The “new iPad” launched this week, bringing a significant improvement in display quality and 4G connection speeds. But the way it was announced reminded me more of John Sculley’s Apple than Steve Jobs’ Apple. Steve was an expert at setting expectations that the product could beat, while Sculley tended to overset expectations and folks were increasingly disappointed. Sculley’s Apple had problems with execution as well. We saw all of that in the new iPad announcement. John Sculley was the CEO who is famous for firing and replacing Steve Jobs in the 1980s, and I think Tim Cook is now the new John Sculley.
Let me explain.
The new iPad and the old Newton
The Newton was a pretty amazing handheld tablet computer for its time. It significantly exceeded what any competing product could do. But Scully focused on handwriting recognition as the key feature and it sucked. No, it really sucked; it sucked so much it was a running joke for over a decade. This was an example of overreaching. Had Apple positioned the Newton around its strengths, which is what the Palm Pilot eventually did, it likely would have been a success.
Dictation may be the new iPad’s handwriting recognition. Unable to get Siri to work on the new iPad, Apple instead dropped back to dictation. But doing dictation right includes high accuracy and punctuation. Even the best current-generation dictation product is only about 98-percent accurate in a dead quiet room with lots of effort training the device. If you train yourself you can get to 99 percent, but punctuation has always been a bridge too far. And realize that even 99-percent accuracy will create a number of errors in even moderate email. In a noisy room, accuracy can drop precipitously, and the device can begin dictating what other people are saying. That’s not to even mention that listening to someone do this is even more annoying than a loud cell phone call, or someone who is currently arguing with Siri.
This would be more along the lines of a beta feature you might toss out there, but you’d never make it a signature product, the technology just isn’t there yet for anyone.
People were expecting the iPhone 5 last cycle, but Apple redesigned the phone and called it the 4S. It would appear that someone in Apple was pissed about the “S” part, and decided to leave off any version number on the new iPad, even though they are calling this the third-generation iPad on Apple’s website,(when the website isn’t crashing).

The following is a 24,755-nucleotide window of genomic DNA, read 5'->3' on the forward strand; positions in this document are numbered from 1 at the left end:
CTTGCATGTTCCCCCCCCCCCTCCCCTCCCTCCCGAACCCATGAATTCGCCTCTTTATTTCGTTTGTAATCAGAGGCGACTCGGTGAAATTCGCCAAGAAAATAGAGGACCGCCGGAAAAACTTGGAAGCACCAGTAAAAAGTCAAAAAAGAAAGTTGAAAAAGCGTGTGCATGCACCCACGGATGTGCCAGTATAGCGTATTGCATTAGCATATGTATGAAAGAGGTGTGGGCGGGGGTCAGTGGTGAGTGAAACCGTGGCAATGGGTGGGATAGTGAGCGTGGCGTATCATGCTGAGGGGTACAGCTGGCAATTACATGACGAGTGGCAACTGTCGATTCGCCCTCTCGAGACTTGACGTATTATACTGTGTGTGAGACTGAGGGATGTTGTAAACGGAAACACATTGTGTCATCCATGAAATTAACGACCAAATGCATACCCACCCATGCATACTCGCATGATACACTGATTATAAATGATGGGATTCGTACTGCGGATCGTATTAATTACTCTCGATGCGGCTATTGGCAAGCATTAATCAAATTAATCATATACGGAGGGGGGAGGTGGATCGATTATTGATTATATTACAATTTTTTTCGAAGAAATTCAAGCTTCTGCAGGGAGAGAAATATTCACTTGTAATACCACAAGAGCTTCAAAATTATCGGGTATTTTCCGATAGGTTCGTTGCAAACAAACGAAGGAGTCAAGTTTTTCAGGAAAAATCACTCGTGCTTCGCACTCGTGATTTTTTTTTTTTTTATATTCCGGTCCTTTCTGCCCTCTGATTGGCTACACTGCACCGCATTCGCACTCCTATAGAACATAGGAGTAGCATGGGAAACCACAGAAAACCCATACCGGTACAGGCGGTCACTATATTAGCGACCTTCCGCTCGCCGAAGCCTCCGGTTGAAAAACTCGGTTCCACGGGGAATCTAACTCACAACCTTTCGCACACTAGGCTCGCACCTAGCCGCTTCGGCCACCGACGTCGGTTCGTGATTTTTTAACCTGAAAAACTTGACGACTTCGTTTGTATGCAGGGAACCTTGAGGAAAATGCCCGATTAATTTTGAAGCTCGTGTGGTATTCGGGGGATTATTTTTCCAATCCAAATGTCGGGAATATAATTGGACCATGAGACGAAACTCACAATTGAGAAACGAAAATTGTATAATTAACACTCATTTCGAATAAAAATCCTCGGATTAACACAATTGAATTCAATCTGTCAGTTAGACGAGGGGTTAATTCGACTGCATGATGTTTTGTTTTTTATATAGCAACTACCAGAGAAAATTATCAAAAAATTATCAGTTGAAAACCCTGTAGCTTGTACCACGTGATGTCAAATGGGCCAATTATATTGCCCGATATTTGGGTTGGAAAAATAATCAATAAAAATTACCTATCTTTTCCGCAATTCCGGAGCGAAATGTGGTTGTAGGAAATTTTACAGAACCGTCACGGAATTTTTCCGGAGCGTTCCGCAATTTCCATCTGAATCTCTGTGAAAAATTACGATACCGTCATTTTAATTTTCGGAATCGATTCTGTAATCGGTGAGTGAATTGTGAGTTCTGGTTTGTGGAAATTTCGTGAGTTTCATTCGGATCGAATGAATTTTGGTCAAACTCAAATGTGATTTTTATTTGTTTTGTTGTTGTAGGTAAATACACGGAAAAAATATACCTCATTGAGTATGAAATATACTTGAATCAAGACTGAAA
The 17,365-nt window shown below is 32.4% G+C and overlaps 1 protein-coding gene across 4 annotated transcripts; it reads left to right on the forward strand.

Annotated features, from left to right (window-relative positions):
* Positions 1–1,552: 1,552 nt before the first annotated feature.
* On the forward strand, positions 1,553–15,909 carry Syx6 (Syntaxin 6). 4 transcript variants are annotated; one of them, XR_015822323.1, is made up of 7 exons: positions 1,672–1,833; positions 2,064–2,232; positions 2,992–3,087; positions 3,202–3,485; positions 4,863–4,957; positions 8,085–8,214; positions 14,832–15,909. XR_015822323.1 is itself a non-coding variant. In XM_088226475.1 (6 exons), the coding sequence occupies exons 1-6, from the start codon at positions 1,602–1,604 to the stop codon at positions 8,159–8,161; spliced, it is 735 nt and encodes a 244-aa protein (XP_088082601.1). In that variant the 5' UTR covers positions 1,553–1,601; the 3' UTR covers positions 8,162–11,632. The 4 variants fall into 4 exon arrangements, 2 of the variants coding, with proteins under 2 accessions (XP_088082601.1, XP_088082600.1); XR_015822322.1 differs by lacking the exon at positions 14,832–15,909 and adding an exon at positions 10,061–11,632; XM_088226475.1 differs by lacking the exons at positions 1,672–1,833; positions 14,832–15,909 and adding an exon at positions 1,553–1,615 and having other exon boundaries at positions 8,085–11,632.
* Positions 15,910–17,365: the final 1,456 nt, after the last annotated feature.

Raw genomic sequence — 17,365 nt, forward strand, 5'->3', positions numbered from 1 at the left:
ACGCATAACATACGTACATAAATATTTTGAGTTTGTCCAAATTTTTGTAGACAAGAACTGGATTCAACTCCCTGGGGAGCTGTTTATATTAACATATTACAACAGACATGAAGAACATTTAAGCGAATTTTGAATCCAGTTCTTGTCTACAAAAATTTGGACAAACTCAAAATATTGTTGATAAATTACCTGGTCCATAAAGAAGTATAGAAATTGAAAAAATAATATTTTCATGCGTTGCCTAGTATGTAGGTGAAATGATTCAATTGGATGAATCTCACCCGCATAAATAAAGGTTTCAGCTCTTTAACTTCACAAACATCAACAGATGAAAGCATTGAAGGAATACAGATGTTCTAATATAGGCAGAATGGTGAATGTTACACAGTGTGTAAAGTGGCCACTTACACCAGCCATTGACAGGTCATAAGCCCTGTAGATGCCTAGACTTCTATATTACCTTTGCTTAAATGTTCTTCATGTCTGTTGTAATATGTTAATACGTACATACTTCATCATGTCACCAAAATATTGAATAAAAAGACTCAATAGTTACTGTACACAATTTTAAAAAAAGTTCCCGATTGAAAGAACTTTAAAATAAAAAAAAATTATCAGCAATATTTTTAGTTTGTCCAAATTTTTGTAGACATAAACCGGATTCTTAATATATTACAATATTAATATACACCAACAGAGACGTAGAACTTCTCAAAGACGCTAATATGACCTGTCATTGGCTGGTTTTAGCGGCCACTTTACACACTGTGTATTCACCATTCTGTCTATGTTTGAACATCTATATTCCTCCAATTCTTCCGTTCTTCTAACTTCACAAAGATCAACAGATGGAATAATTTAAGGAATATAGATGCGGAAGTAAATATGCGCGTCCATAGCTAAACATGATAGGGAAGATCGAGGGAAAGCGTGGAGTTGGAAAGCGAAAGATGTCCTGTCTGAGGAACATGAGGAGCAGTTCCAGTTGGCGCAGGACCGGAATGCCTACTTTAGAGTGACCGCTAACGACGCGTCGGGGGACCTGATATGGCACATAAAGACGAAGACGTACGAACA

Even after March 16, there are likely to be old iPad 2s that folks are going to think are the new iPad.We aren’t, as a group, that observant.
So there will be some percentage of buyers who will buy the iPad 2 thinking it is the new iPad, and be pissed. This decision was likely made to clean out old inventory on top of the price reduction, or in the hope that many of the vendors would sell the old iPad at the old price. Whatever the decision, when you move to confuse, you typically piss off some very vocal folks and that seemed to be a problem with the pre-Jobs Apple.
The new iPad is positioned as having a dual-core processor with quad-core graphics, which Apple said (on stage) has higher performance than the Nvidia Tegra 3. However the Tegra 3 is a five-core (one core is for low-power mode) 12-shader part. Apple is, like a lot of folks have been, equating cores with shaders. They really only have a dual-core part with four shaders. Graphics are massively parallel, and in fact, Nvidia’s next part will be an eight-core processor with up to 64 shaders, or tremendously more advanced than its current offering. It is due before the year’s end. Because iOS isn’t ported to Tegra 3 or 4, doing a benchmark will be tough. But on spec (and engineers love specs), the Apple part doesn’t even look competitive, let alone superior.
Steve Jobs would have just focused on how great the product looked and avoided talking about cores at all. The new iPad looks fantastic, but it is no four-core product, and I think Apple’s presentation crossed the line into misrepresentation, which is always dangerous.
Good product, over promised
Anyone with an iPad 1 or even iPad 2 would appreciate the improvement in the new iPad, but the execution of the announcement has overpromised, which will likely lead some buyers to feel they were cheated.This is the kind of thing that makes people feel stupid for standing in line, and it is a very dangerous to do. The fact that Apple couldn’t port Siri in time is particularly troubling, suggesting it’s having internal execution problems. That was further exemplified by its inability to keep the order sites up after launch.
Apple brought out a product that, on its face and if Jobs had presented it, would have exceeded expectations. But the company fell into the common trap of trying to make it seem better than it was. Rather than doing that with words like “amazing” and “magical,” which are subjective, Apple promised objective specs and features, which will instead disappoint.
I have little doubt Apple will sell every iPad it can make for a while, but I also think an increasing number of buyers will feel ripped off. Maybe the Apple fan base won’t be as willing to stand in line for the next new iPad, regardless of what it is called.
Guest contributor Rob Enderle is the founder and principal analyst for the Enderle Group, and one of the most frequently quoted tech pundits in the world. Opinion pieces denote the opinions of the author, and do not necessarily represent the views of Digital Trends.
The views expressed here are solely those of the author and do not reflect the beliefs of Digital Trends.